Baha'i News -- Whitaker's partner may sue govt over murder Thursday, August 1, 2002

Whitaker's partner may sue govt over murder

CAPE TOWN -- Liesl de Villiers, the partner of murdered East London shopowner Martin Whitaker, is to pursue civil action against the government if the alleged murderer is found guilty.

De Villiers met DA leader Tony Leon here yesterday to discuss the issue.

Former Azanian People's Liberation Army (Apla) member Dumisani Ncamazana, 27, and Luntu Nguye, 21, are alleged to have murdered Whitaker, 35, owner of the Sugar Shack Delicatessen, on May 27. The murder occurred two weeks after Ncamazana's release from prison on a special presidential pardon along with 32 other prisoners.

The pair appeared in the East London Magistrate's Court last Wednesday on murder and armed robbery charges. A bail hearing is scheduled for August 16.

Whitaker was shot in front of De Villiers, their one-year-old son Timothy and employee Ernest Twani during an armed robbery. De Villiers was also assaulted during the robbery.

Briefing the media after his meeting with De Villiers, Leon said the government's response to the murder "has been nothing short of appalling".

He said the DA was determined to pursue every political avenue available to hold the government to account. "In addition, we are investigating possible legal avenues."

However, he said it was the prerogative of the Whitaker family to pursue a civil action in the specific case of Ncamazana, should he be convicted.

The DA was taking legal advice on whether the decision to grant the presidential pardons could be successfully reviewed and reversed, Leon said.

But to make an informed decision about whether to take the presidential pardons granted to the 33 Eastern Cape prisoners on judicial review, it was necessary to "examine all the relevant information on the basis of which these pardons were granted".

Therefore, the DA yesterday requested -- in terms of the Promotion of Access to Information Act -- "all recorded information in the possession of the President relating to his decision to exercise his pardoning power in respect of the 33 men released".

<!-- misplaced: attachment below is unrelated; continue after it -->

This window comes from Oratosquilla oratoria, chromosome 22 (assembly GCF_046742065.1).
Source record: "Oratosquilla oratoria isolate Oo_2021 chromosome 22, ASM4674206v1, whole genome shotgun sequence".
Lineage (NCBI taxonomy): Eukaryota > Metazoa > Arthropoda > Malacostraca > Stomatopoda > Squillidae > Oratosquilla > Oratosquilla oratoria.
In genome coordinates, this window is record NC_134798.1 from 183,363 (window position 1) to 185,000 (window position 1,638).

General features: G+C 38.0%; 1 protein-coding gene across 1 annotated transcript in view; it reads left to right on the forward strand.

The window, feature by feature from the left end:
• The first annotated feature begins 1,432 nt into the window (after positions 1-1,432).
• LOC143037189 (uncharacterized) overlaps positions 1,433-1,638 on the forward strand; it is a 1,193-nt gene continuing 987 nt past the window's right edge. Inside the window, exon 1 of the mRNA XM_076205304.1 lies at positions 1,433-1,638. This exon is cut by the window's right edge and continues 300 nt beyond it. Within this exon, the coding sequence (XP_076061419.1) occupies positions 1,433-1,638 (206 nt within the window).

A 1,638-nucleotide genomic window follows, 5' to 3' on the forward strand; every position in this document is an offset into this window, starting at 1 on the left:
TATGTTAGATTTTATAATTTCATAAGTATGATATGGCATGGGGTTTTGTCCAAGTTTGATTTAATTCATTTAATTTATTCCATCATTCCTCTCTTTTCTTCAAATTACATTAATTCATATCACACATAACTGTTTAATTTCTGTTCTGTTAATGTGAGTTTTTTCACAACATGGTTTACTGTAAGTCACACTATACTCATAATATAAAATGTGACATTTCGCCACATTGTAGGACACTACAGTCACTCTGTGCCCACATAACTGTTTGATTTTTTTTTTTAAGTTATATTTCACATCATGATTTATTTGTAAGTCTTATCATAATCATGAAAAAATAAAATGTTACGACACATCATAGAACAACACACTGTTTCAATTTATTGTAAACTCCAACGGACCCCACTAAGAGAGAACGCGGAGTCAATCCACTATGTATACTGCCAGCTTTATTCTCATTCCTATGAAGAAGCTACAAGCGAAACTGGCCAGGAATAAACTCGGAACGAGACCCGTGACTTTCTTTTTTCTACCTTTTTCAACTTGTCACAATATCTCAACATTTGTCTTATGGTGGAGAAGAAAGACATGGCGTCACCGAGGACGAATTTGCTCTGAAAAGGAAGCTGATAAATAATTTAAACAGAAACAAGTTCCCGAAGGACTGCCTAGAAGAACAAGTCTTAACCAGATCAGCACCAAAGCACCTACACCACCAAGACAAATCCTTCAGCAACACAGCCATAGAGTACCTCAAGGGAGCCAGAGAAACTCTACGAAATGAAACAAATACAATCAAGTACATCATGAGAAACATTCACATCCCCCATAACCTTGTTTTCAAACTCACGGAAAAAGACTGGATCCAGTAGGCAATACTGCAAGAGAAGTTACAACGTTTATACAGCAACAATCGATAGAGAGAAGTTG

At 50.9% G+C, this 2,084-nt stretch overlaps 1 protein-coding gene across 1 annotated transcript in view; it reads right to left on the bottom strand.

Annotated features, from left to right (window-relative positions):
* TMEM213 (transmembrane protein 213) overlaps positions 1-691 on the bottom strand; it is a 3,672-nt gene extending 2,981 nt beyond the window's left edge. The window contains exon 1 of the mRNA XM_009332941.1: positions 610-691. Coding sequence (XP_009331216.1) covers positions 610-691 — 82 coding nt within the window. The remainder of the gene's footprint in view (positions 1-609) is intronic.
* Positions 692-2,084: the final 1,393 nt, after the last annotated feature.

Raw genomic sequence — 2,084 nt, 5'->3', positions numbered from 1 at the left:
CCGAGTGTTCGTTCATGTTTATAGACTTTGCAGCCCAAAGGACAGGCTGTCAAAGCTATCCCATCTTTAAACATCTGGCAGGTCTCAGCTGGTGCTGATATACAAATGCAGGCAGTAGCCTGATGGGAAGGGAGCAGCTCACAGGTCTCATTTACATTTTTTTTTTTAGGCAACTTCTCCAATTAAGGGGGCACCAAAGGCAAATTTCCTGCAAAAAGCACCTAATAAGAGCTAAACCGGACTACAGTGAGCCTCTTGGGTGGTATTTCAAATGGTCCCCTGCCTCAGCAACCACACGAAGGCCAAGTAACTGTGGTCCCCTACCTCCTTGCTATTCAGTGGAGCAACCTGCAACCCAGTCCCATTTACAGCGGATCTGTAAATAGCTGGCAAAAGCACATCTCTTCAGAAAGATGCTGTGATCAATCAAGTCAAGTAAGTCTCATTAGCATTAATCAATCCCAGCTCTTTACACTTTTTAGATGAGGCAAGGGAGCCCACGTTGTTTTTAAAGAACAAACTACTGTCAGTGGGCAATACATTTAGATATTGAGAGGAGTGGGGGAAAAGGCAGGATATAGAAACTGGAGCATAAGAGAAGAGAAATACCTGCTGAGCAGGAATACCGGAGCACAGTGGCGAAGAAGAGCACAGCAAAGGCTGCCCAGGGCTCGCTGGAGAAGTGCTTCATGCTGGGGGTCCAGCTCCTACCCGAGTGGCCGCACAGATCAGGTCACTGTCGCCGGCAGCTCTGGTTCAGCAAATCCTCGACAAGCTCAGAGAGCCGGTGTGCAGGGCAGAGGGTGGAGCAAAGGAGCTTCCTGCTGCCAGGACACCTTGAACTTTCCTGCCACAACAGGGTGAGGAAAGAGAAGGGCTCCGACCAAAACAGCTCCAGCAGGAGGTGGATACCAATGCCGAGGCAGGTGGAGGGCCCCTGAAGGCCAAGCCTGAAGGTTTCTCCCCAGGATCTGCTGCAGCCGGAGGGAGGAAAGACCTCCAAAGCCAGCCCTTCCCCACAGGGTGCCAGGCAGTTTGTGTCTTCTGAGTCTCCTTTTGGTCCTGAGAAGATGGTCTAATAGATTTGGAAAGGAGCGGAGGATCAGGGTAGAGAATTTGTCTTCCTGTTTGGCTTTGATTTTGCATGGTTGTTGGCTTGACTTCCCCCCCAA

Justice Minister Penuell Maduna and Eastern Cape Premier Makhenkesi Stofile were also being asked for "all recorded information they furnished to the President, or to each other, in relation to the President's exercise of his pardoning power in respect of the 33 men in question".

Leon said the DA would wait for a response, which had to be forthcoming within 60 days.

De Villiers said the family was entitled to "have our questions answered... it is our democratic right".

The levels of crime and violence were unacceptable to "so many" people. "A lot of old ladies are being mugged and little children are being raped."

Asked whether she intended to institute proceedings against the government if Ncamazana was found guilty of murdering her partner, she replied: "Oh yes, definitely".

Maduna's comments earlier yesterday made her feel the minister lacked empathy, she said.

Leon said it was clear the government was completely detached from, and insensitive to, the suffering of ordinary South Africans at the hands of criminals.

Ncamazana was jailed for 16 years for his part in Apla attacks before the 1994 election. The incidents included attacks on the Highgate Hotel in 1993 and on a bus of Da Gama Textiles employees, and the killing of three Baha'i Faith Mission members in Mdantsane in March 1994.

He was granted amnesty for some incidents but not for others by the TRC.

He escaped from the Middeldrift Maximum Prison in October 1999 and was later recaptured in Mdantsane.

Ncamazana was one of a group of Apla prisoners who lobbied Mbeki for blanket amnesty for crimes committed during the liberation struggle. -- Sapa


©Copyright 2002, Dispatch (South Africa)

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